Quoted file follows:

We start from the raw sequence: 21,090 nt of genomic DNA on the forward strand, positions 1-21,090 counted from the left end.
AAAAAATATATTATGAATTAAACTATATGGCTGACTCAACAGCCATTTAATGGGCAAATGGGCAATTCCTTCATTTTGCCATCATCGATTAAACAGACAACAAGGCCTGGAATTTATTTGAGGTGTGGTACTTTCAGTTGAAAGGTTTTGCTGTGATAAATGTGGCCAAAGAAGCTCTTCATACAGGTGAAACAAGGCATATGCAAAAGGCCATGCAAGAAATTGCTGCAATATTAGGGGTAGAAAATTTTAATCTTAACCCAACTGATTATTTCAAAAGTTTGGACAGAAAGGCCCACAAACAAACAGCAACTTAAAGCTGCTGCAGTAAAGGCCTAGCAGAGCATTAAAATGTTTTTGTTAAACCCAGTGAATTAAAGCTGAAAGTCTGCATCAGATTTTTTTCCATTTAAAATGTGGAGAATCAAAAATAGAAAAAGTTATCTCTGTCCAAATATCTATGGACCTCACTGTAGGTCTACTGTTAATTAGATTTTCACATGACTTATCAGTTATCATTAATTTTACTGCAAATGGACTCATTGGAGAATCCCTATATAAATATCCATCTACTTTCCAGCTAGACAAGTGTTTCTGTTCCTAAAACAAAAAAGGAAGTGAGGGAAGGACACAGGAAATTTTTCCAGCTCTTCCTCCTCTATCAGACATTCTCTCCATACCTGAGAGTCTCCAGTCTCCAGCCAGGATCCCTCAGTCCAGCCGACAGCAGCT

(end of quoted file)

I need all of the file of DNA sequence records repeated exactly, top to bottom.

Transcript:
We start from the raw sequence: 21,090 nt of genomic DNA on the forward strand, positions 1-21,090 counted from the left end.
AAAAAATATATTATGAATTAAACTATATGGCTGACTCAACAGCCATTTAATGGGCAAATGGGCAATTCCTTCATTTTGCCATCATCGATTAAACAGACAACAAGGCCTGGAATTTATTTGAGGTGTGGTACTTTCAGTTGAAAGGTTTTGCTGTGATAAATGTGGCCAAAGAAGCTCTTCATACAGGTGAAACAAGGCATATGCAAAAGGCCATGCAAGAAATTGCTGCAATATTAGGGGTAGAAAATTTTAATCTTAACCCAACTGATTATTTCAAAAGTTTGGACAGAAAGGCCCACAAACAAACAGCAACTTAAAGCTGCTGCAGTAAAGGCCTAGCAGAGCATTAAAATGTTTTTGTTAAACCCAGTGAATTAAAGCTGAAAGTCTGCATCAGATTTTTTTCCATTTAAAATGTGGAGAATCAAAAATAGAAAAAGTTATCTCTGTCCAAATATCTATGGACCTCACTGTAGGTCTACTGTTAATTAGATTTTCACATGACTTATCAGTTATCATTAATTTTACTGCAAATGGACTCATTGGAGAATCCCTATATAAATATCCATCTACTTTCCAGCTAGACAAGTGTTTCTGTTCCTAAAACAAAAAAGGAAGTGAGGGAAGGACACAGGAAATTTTTCCAGCTCTTCCTCCTCTATCAGACATTCTCTCCATACCTGAGAGTCTCCAGTCTCCAGCCAGGATCCCTCAGTCCAGCCGACAGCAGCT